Lewis Hine caption: “Carrying-in” boy in Alexandria Glass Factory, Alexandria, Va. Works on day shift one week and night shift next week. Location: Alexandria, Virginia, June 1911.
I’ve seen this popular Hine photo many times, and every time I do, I can’t stop staring at it. The boy looks so sad and weary. Because Hine didn’t give him a name in the caption, I have been hesitant to try any research, though I have been successful for a few other unidentified children. But several months ago (October 2008), the photo popped up on Shorpy.com, my favorite photo blog. In December, there was a startling comment from a reader: “There’s a note that says on the back of the caption card someone has written “Rob Kidd?”.
I went to the Library of Congress website, and down near the bottom of the cataloguing information, I found this: “Penciled annotation on caption card by Prints and Photographs Division staff person: “Rob Kidd?”. I had never noticed this, obviously. Perhaps someone at the library had recognized him.
I looked up Robert Kidd in the 1910 census, and there he was, in Alexandria, his father and several brothers listed as working in a glass factory. Pretty soon, I was in contact with Amy Bertsch, at the Office of Historic Alexandria. She was familiar with the photo, and intrigued by my call. Within days, she had sent me a lot of birth and death records on the family. Thanks to her, I was able to track down Robert’s daughter, Catherine Dicks, who lives in Florida.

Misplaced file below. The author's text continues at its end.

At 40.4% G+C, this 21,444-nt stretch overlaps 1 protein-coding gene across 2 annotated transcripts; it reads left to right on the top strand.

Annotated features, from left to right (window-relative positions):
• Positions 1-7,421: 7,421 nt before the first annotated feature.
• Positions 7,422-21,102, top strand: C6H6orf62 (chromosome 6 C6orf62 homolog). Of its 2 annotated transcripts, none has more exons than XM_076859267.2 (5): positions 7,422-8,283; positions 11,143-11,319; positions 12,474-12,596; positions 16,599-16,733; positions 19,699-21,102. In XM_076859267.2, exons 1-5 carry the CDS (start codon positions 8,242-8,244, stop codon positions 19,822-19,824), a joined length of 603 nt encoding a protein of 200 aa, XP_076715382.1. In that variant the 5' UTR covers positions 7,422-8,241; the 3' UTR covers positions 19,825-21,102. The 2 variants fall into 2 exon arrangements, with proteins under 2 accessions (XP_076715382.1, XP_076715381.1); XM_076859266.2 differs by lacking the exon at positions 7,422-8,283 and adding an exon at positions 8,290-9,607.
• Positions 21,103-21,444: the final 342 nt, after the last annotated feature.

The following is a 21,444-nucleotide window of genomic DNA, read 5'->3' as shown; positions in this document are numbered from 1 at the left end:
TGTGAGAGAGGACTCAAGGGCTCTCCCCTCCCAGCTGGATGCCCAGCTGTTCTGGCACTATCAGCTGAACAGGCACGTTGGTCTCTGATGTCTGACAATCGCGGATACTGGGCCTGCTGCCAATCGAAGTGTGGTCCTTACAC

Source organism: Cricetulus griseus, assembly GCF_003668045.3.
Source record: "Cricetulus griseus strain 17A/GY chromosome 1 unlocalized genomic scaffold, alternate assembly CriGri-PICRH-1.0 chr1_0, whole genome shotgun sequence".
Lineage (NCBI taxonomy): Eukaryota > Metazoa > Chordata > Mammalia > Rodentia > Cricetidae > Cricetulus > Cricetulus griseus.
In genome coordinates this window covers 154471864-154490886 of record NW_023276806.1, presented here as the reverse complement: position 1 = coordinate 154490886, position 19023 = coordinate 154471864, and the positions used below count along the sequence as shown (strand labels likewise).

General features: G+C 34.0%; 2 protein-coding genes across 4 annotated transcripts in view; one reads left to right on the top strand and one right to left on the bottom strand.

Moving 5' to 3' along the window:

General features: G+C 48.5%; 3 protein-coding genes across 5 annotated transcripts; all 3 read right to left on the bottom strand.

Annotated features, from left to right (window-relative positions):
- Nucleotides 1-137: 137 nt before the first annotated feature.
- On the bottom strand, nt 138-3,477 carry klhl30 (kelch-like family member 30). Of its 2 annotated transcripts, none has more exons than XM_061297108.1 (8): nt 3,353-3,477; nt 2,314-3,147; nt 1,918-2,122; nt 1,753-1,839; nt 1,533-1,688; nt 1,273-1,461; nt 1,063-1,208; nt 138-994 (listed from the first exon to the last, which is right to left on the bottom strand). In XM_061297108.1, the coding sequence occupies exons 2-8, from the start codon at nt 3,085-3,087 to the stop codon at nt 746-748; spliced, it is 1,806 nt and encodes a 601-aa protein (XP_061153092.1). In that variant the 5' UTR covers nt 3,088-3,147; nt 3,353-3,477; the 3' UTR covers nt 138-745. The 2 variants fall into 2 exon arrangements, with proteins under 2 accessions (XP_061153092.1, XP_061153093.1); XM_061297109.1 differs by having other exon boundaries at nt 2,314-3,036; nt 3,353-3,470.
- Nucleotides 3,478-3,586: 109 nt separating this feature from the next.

I sent her the photo and called her up two weeks later. She said that she recognized her father right away, and she also mentioned that her mother, Robert’s widow, lives next to her, and that she is 101 years old. What a stunner that was.
In Child Labor: An American History (M.E. Sharpe, 2002), author Hugh D. Hindman includes excerpts from investigative reports about working conditions for children in glass factories (not in Alexandria) in the early 1900s. After reading some of them below, you will see that Robert would have had reasons to feel sad and weary.
The different jobs done by boys in the glass factories each have a distinctive name. In the blown-ware factories at the side of the blowers and gatherer stands the little “cracker-off” boy who breaks the cooling, wax-like glass from the end of the blowpipe after the chimney or bottle has been left in the mold; sitting at the feet of the blower is the “holding-mold” boy, who opens and shuts the molds; then the “sticker-up” or “warming-in” boy, who takes a ware from the mold and holds it to the “glory-hole,” reheating the mouth that it may be shaped by the gaffer, or finisher; from the finisher the “carry-in” boy takes the ware to the lehr (oven), where it is properly tempered and made ready for packing.” -Herschel H. Jones, National Child Labor Committee (NCLC) Investigation Report 321, p. 8
The shop boys get into the regular swing or “gait”…and when these semi-automatic movements are once acquired the boys can pass each other to and fro in an extremely small space, and even regularly jostle their bodies against each other without much danger of striking one another with hot tools or hot glass. The constant changing of “small help,” however, is continuously thrusting green boys into the shop, in which case there is real danger until all engaged in the “team” work get into a harmonious swing. -U.S. Bureau of Labor, Glass, p. 83